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Circulation. 2003 Apr 22;107(15):1954-7. Epub 2003 Apr 14.

Effect of rosiglitazone treatment on soluble CD40L in patients with type 2 diabetes and coronary artery disease.

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  • 1Department of Internal Medicine II-Cardiology, University of Freiburg, Germany.



Interaction of CD40L with its receptor CD40 is critically involved in inflammatory cell activation in atherogenesis. In addition, serum levels of soluble CD40L are elevated in acute coronary syndromes and have been associated with increased cardiovascular risk in healthy subjects, thus making sCD40L an intriguing target to modulate the inflammatory response in the vasculature. PPARgamma-activating thiazolidinediones, novel insulin-sensitizing antidiabetic agents, have recently been shown to exhibit antiinflammatory effects in the vessel wall. To examine whether thiazolidinedione treatment might modulate serum levels of sCD40L in high-risk patients, we performed a randomized, placebo-controlled, single-blinded trial to assess the effect of rosiglitazone on sCD40L levels in patients with type 2 diabetes and coronary artery disease (CAD).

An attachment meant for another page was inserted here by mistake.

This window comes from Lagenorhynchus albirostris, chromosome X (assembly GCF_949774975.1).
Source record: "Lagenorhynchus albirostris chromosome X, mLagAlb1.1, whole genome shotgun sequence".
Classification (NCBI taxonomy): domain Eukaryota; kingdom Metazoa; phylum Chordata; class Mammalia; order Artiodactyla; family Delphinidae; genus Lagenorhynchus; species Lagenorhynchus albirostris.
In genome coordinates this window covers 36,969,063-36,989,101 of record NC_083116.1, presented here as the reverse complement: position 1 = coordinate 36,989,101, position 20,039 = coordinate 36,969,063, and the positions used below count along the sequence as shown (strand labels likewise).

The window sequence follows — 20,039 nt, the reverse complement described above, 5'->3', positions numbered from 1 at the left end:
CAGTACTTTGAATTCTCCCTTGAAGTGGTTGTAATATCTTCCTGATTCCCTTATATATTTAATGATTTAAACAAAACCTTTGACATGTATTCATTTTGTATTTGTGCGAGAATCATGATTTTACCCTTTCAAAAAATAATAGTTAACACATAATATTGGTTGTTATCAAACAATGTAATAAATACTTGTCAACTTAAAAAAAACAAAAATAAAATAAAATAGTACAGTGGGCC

Thirty-nine patients with diabetes and angiographically proven CAD were randomized to receive rosiglitazone (4 mg BID) or placebo for 12 weeks. Baseline parameters did not significantly differ between groups. Rosiglitazone treatment, but not placebo, significantly reduced sCD40L serum levels within the first 2 weeks by 8.1% (17.1 to -32.7) (median percentage [interquartile range]; P<0.05 compared with baseline), further decreasing it by 18.4% (-5.0 to -33.1) after 6 weeks (P<0.05 compared with baseline), and by 27.5% (8.2 to -70.5) after 12 weeks (P<0.05 compared with baseline and with 2 weeks of treatment).


Treatment with the PPARgamma-activating thiazolidinedione rosiglitazone reduces sCD40L serum levels in patients with type 2 diabetes and CAD. These data support an antiinflammatory and potentially antiatherogenic effect of thiazolidinediones.

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